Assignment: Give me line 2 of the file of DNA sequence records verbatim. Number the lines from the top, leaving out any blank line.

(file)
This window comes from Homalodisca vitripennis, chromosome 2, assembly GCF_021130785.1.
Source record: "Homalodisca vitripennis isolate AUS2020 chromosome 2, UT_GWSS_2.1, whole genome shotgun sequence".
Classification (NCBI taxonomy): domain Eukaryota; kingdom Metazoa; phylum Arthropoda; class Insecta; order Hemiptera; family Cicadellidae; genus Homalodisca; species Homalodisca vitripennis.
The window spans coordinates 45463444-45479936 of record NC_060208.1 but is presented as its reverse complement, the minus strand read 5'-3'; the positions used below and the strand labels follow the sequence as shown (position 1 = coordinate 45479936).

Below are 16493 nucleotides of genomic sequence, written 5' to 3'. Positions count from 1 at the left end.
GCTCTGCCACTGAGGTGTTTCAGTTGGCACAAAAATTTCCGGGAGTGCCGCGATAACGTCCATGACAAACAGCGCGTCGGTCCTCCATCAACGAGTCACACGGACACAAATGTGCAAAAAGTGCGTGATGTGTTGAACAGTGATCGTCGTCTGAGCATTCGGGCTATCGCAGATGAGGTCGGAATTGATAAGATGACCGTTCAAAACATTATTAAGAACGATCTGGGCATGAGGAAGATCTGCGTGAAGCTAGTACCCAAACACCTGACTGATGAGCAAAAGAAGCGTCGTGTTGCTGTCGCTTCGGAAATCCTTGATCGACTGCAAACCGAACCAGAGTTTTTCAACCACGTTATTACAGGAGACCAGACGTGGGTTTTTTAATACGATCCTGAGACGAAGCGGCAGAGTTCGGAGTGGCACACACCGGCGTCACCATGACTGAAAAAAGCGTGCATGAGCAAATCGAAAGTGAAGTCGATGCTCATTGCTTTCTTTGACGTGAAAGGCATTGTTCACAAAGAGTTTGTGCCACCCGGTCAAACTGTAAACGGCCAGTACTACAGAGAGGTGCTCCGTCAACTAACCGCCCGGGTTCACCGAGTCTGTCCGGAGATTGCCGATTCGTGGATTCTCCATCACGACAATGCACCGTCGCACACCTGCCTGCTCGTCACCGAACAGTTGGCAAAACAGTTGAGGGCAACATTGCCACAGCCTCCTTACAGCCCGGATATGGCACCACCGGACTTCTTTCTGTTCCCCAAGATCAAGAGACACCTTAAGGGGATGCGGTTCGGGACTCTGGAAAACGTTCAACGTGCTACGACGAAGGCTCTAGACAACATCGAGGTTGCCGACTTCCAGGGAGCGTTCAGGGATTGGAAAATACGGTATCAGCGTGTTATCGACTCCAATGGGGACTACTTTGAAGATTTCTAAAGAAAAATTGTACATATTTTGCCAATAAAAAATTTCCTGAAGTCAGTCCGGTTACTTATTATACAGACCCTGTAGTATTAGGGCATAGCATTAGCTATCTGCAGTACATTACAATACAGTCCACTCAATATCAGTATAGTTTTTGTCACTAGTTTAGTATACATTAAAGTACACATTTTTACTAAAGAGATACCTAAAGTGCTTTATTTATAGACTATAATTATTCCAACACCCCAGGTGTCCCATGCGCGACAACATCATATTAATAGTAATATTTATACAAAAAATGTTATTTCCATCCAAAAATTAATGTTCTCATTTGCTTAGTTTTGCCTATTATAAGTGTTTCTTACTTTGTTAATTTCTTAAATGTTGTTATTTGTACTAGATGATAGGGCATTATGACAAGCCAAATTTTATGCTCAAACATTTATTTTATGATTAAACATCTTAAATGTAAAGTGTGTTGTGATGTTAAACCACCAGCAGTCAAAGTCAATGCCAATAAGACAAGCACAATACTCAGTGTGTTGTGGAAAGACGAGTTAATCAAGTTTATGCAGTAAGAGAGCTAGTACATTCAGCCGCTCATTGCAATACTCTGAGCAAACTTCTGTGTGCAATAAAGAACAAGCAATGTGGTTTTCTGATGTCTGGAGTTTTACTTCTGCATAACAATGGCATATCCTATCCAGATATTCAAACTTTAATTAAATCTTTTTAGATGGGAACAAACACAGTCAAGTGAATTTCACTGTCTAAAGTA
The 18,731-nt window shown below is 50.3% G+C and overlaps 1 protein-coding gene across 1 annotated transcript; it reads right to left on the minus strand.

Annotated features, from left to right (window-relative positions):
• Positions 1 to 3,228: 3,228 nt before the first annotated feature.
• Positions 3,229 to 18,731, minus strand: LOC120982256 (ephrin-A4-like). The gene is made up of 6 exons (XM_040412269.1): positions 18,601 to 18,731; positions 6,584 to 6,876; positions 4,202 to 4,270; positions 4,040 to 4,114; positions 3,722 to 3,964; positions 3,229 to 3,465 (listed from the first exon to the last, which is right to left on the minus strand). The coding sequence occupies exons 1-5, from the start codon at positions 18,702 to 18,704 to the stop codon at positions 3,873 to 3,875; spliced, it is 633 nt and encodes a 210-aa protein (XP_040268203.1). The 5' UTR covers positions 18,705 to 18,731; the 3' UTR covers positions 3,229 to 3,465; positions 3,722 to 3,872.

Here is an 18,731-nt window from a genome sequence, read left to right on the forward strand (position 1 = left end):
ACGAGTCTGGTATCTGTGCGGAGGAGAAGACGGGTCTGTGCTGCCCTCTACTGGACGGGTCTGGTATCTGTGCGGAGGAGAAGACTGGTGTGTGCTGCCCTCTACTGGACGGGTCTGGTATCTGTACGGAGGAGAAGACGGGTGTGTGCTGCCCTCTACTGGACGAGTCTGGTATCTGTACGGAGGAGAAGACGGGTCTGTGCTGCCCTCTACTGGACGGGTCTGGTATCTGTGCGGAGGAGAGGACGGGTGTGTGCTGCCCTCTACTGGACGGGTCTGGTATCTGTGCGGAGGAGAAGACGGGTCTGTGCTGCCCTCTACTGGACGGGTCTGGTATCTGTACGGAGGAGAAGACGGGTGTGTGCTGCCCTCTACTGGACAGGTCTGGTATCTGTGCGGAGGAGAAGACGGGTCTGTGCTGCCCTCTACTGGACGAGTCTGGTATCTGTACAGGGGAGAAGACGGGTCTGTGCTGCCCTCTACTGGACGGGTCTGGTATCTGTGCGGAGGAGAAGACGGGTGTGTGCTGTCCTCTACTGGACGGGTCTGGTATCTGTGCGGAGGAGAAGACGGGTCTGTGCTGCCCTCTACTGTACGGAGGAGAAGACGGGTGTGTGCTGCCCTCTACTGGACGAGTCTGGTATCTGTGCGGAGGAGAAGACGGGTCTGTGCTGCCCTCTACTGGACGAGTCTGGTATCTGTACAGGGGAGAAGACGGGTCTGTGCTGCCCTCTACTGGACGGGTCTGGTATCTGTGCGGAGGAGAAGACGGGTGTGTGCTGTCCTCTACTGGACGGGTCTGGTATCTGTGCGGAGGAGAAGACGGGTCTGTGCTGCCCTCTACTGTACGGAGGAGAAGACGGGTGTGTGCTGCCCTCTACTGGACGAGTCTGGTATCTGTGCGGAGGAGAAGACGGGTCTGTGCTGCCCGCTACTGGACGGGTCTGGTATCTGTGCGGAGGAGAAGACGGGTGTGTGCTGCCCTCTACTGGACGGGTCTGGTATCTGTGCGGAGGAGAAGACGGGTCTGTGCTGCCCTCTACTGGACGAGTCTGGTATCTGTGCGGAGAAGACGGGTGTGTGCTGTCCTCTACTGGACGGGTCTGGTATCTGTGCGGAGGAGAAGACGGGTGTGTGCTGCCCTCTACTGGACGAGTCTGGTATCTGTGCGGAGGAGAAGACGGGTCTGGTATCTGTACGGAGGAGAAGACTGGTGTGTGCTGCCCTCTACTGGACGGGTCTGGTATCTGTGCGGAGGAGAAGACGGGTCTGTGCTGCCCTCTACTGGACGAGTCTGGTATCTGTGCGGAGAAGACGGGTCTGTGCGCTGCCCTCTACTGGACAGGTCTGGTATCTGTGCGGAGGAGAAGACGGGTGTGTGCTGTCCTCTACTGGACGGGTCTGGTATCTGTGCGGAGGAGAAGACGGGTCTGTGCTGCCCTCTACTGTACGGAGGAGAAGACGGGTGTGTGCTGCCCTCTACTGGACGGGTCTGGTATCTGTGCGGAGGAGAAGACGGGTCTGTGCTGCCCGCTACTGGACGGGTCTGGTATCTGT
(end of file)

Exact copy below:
Source record: "Homalodisca vitripennis isolate AUS2020 chromosome 2, UT_GWSS_2.1, whole genome shotgun sequence".